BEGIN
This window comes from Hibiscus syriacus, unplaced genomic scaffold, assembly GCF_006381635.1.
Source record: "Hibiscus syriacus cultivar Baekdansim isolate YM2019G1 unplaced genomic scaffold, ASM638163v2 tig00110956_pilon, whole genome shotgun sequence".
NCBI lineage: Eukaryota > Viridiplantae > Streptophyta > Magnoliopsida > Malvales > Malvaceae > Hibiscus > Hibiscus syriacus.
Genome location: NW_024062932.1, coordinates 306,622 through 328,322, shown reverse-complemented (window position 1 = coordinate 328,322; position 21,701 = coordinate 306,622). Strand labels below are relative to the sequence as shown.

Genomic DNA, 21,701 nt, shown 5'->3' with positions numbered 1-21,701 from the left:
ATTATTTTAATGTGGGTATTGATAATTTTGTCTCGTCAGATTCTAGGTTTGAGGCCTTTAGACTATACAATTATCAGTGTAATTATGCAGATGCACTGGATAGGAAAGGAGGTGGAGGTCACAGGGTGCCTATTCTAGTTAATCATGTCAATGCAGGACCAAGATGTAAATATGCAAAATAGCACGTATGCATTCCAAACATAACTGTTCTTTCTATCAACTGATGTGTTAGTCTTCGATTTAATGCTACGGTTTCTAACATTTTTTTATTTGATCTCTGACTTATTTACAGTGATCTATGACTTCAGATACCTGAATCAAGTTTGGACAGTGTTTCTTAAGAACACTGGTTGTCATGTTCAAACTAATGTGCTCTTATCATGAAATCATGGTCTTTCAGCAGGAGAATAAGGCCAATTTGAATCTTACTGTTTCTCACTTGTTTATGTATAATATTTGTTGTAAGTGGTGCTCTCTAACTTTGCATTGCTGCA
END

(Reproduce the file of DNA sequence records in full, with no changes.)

This window comes from Hibiscus syriacus, unplaced genomic scaffold, assembly GCF_006381635.1.
Source record: "Hibiscus syriacus cultivar Baekdansim isolate YM2019G1 unplaced genomic scaffold, ASM638163v2 tig00110956_pilon, whole genome shotgun sequence".
NCBI lineage: Eukaryota > Viridiplantae > Streptophyta > Magnoliopsida > Malvales > Malvaceae > Hibiscus > Hibiscus syriacus.
Genome location: NW_024062932.1, coordinates 306,622 through 328,322, shown reverse-complemented (window position 1 = coordinate 328,322; position 21,701 = coordinate 306,622). Strand labels below are relative to the sequence as shown.

Genomic DNA, 21,701 nt, shown 5'->3' with positions numbered 1-21,701 from the left:
ATTATTTTAATGTGGGTATTGATAATTTTGTCTCGTCAGATTCTAGGTTTGAGGCCTTTAGACTATACAATTATCAGTGTAATTATGCAGATGCACTGGATAGGAAAGGAGGTGGAGGTCACAGGGTGCCTATTCTAGTTAATCATGTCAATGCAGGACCAAGATGTAAATATGCAAAATAGCACGTATGCATTCCAAACATAACTGTTCTTTCTATCAACTGATGTGTTAGTCTTCGATTTAATGCTACGGTTTCTAACATTTTTTTATTTGATCTCTGACTTATTTACAGTGATCTATGACTTCAGATACCTGAATCAAGTTTGGACAGTGTTTCTTAAGAACACTGGTTGTCATGTTCAAACTAATGTGCTCTTATCATGAAATCATGGTCTTTCAGCAGGAGAATAAGGCCAATTTGAATCTTACTGTTTCTCACTTGTTTATGTATAATATTTGTTGTAAGTGGTGCTCTCTAACTTTGCATTGCTGCA